msg23334 - (view) Author: Ben Hutchings (wom-work) Date: 2004-12-19 23:38
Logged In: YES 

Tim, these bugs are quite difficult to trigger, but they can
hide any kind of file error and lose arbitrarily large
amounts of data.

Here, the following program will run indefinitely:

full = open('/dev/full', 'w')
while 1:
    print >>full, 'x' * 1023
    print >>full

It seems to be essential that both the character that fills
the file buffer (here it is 1024 bytes long) and the next
are generated implicitly by print - otherwise the write
error will be detected.
msg23335 - (view) Author: Martin v. Löwis (loewis) * (Python committer) Date: 2005-01-19 22:28
Logged In: YES 

I don't think the patch is right. If somebody explicitly
invokes sys.stdout.close(), this should have the same effect
as invoking fclose(stdout) in C.

It currently doesn't, but with meyering's patch from
2004-12-02 10:20, it still doesn't, so the patch is incorrect.

It might be better to explicitly invoke fclose() if the file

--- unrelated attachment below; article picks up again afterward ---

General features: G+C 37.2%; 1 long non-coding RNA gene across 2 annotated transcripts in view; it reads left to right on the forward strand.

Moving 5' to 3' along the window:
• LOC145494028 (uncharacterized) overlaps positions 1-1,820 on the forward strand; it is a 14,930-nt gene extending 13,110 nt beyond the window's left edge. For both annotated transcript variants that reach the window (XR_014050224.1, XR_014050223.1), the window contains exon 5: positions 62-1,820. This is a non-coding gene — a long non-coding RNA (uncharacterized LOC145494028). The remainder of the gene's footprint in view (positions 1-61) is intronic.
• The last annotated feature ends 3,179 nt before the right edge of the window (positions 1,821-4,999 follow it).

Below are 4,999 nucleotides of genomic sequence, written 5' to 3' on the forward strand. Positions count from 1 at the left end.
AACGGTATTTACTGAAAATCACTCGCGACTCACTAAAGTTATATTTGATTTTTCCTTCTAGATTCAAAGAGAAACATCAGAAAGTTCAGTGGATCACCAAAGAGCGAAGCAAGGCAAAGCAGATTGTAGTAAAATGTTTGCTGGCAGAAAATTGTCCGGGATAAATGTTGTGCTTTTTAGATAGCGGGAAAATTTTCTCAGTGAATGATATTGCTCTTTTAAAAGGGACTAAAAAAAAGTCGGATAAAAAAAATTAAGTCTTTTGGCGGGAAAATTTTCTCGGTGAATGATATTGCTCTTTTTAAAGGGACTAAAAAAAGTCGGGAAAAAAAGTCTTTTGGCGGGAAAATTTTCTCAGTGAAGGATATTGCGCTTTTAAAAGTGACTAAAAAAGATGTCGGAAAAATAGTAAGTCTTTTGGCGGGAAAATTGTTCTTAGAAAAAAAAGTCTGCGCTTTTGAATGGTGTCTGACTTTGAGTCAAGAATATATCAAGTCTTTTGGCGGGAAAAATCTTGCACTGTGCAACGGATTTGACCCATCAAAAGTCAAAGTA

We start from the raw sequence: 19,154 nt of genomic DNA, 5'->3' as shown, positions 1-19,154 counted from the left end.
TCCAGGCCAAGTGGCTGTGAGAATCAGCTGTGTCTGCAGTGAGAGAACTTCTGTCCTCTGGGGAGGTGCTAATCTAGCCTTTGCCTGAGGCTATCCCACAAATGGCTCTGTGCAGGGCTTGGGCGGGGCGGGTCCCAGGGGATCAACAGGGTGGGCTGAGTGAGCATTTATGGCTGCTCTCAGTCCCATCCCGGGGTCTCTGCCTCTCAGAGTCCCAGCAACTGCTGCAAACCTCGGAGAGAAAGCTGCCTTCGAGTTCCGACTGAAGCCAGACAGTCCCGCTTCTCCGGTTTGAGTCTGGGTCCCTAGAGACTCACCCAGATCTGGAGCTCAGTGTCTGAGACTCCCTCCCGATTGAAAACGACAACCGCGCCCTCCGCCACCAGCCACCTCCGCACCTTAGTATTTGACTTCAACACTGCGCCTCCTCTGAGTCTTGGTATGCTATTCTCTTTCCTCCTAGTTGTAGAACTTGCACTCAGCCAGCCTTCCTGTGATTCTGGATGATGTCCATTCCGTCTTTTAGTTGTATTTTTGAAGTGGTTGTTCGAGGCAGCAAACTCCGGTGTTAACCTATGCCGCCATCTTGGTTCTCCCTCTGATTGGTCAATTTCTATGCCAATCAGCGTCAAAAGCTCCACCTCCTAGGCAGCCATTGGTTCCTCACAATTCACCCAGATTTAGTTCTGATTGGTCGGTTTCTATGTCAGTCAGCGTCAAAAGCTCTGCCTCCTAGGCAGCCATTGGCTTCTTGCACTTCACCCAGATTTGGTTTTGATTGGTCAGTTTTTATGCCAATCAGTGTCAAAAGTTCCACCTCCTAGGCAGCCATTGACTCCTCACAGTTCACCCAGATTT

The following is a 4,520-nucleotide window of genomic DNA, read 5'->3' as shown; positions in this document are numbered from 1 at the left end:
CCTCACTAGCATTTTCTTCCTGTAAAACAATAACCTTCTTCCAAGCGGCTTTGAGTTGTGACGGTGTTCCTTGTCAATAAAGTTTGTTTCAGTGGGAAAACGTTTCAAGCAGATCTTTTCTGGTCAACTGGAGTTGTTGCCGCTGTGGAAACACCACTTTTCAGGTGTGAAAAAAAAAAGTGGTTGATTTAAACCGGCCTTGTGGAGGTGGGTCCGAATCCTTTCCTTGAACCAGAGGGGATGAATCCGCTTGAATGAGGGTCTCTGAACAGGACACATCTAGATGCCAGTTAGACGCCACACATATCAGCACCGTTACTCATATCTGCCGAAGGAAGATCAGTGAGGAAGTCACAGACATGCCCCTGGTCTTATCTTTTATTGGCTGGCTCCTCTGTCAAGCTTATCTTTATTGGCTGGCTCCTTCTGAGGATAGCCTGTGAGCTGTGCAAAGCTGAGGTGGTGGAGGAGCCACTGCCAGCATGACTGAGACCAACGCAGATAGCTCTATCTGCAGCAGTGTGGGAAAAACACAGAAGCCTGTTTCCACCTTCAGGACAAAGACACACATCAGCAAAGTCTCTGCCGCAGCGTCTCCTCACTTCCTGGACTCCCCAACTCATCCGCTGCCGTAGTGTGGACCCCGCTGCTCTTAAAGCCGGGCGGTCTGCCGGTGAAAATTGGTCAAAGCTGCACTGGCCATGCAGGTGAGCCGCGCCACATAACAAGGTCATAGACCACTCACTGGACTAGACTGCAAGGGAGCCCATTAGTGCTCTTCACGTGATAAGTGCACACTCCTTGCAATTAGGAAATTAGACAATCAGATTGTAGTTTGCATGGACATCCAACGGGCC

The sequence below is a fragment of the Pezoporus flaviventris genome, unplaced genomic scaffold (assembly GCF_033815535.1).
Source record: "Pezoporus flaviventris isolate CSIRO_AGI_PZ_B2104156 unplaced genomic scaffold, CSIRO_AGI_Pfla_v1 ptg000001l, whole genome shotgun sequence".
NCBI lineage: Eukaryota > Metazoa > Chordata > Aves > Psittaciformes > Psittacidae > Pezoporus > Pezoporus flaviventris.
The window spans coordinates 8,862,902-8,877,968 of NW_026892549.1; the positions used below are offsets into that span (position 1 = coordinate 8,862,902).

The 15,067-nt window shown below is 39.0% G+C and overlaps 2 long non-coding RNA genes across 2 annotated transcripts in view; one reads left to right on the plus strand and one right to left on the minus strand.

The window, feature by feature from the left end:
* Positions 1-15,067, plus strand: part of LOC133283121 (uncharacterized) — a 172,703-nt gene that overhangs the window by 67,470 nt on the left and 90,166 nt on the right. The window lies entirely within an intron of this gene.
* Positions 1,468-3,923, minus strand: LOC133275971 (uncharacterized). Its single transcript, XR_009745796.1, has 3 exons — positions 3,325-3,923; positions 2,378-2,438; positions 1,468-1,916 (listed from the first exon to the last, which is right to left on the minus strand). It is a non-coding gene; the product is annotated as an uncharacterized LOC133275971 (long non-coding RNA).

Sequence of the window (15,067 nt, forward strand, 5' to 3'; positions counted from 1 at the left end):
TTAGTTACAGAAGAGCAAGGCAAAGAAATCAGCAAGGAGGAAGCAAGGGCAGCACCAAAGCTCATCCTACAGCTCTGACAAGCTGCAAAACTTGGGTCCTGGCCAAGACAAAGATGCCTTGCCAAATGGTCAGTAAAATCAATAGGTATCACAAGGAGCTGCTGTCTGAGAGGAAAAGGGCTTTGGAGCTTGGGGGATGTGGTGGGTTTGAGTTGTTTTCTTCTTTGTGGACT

object has no associated f_close function.
msg23336 - (view) Author: Jim Meyering (meyering) Date: 2005-01-20 09:24
Logged In: YES 

Hi Martin,

I would have done that, but sys.stdout.close is already
defined *not* to close stdout.  Here's the relevant FAQ:

1.4.7   Why doesn't closing sys.stdout (stdin, stderr)
really close it?
msg23337 - (view) Author: Martin v. Löwis (loewis) * (Python committer) Date: 2005-01-23 09:51
Logged In: YES 

Thanks for the report and the patch. Committed as

NEWS 1.1232
sysmodule.c 2.127
NEWS 1.1193.2.15
NEWS 1.831.4.164
msg23338 - (view) Author: Martin v. Löwis (loewis) * (Python committer) Date: 2005-01-27 18:59
Logged In: YES 

The patch turns out to be incorrect: fflushing(stdin) causes 
undefined behaviour, and indeed does cause problems on OS 
X (fflush fails, and python returns with a non-zero exit 
Reverting the close function for stdin: 
NEWS 1.831.4.166 
NEWS 1.1193.2.16 
NEWS 1.1234 
sysmodule.c 2.128 
Date User Action Args
2022-04-11 14:56:08adminsetgithub: 41233
2004-11-26 23:02:52dokocreate